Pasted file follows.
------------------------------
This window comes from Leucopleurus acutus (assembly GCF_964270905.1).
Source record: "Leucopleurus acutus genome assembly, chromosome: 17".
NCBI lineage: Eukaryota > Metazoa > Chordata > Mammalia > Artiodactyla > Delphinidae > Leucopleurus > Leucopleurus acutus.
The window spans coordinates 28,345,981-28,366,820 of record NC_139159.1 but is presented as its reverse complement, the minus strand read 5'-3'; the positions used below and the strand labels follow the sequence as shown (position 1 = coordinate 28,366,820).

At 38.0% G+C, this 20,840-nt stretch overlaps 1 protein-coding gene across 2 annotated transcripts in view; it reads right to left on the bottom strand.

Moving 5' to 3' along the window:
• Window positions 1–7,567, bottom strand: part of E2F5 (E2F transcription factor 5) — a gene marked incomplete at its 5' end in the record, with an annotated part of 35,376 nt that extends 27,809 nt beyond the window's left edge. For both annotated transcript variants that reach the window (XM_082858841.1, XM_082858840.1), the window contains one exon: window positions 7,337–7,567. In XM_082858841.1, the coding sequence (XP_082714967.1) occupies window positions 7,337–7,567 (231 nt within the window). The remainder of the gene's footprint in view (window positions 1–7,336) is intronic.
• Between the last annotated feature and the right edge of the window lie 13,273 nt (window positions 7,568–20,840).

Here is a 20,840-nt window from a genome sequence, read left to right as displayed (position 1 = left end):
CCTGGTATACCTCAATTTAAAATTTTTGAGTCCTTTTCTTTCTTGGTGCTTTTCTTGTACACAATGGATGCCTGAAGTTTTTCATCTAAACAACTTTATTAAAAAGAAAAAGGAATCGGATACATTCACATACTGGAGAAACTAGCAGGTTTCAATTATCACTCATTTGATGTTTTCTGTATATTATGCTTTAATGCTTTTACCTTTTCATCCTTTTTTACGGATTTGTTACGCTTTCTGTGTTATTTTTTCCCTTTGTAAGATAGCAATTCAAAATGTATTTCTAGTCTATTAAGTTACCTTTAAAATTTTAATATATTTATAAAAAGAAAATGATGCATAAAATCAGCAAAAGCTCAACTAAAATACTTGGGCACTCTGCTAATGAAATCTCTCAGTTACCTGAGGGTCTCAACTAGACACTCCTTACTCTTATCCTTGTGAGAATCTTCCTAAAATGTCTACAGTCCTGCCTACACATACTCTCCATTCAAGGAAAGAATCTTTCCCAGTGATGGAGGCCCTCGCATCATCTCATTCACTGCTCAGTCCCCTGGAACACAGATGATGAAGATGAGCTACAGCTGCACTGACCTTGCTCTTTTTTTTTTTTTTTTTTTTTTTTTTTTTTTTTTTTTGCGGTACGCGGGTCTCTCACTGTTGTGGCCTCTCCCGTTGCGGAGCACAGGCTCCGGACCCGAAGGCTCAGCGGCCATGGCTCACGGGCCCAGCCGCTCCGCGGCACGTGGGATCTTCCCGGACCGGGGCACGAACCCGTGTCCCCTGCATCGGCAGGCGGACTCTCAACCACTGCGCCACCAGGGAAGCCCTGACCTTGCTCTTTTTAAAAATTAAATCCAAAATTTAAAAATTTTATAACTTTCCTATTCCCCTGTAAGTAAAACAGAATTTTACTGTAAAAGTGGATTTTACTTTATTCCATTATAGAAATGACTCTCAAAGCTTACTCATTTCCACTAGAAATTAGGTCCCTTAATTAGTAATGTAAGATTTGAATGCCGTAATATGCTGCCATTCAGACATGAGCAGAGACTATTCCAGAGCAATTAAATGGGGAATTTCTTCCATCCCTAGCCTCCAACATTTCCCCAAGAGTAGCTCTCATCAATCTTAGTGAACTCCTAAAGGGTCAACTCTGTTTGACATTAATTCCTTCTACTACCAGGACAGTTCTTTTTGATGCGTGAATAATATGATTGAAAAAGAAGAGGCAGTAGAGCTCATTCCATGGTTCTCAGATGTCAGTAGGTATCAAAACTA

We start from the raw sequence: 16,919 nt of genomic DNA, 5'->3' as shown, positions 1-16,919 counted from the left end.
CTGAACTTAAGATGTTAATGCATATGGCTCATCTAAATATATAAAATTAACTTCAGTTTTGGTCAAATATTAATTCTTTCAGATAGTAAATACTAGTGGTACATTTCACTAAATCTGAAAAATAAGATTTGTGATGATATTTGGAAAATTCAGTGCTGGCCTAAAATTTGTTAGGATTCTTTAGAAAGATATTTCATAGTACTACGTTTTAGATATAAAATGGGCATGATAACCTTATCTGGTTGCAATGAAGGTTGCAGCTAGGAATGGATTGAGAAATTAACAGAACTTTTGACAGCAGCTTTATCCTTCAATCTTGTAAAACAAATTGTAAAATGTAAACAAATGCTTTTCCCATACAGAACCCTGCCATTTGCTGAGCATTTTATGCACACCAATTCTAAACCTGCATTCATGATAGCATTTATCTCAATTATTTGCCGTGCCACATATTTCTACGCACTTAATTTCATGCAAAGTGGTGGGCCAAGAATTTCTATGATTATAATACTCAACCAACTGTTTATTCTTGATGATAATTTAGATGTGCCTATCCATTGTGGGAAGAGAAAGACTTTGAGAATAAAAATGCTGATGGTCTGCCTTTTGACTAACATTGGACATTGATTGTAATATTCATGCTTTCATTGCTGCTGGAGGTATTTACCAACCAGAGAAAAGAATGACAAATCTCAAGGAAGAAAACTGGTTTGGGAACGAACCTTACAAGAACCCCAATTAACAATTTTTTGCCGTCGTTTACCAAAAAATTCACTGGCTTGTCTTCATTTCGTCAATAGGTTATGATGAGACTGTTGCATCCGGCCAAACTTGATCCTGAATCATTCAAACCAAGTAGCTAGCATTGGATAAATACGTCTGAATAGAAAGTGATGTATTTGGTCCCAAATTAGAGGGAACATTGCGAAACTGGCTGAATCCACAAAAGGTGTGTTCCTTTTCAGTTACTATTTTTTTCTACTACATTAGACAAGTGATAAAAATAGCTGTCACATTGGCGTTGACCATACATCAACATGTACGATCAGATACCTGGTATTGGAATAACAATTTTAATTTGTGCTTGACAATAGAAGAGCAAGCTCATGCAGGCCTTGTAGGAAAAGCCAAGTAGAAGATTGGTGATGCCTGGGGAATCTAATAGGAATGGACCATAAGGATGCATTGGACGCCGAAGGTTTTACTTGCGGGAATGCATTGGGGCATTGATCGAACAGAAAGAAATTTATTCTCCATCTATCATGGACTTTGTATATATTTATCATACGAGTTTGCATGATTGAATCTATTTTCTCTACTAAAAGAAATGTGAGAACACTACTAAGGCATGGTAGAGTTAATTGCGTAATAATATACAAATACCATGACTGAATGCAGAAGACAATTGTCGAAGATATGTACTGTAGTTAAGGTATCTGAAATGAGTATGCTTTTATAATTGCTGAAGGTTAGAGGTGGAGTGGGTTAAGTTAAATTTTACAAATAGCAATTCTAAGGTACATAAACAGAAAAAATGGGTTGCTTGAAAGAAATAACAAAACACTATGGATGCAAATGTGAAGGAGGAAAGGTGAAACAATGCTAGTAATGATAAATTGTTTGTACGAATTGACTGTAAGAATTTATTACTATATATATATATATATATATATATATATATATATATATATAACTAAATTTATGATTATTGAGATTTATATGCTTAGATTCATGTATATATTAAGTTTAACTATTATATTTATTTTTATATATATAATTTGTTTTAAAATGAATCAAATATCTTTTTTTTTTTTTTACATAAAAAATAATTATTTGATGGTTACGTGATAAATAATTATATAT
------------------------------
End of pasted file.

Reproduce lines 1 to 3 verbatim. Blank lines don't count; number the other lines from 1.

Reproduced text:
This window comes from Leucopleurus acutus (assembly GCF_964270905.1).
Source record: "Leucopleurus acutus genome assembly, chromosome: 17".
NCBI lineage: Eukaryota > Metazoa > Chordata > Mammalia > Artiodactyla > Delphinidae > Leucopleurus > Leucopleurus acutus.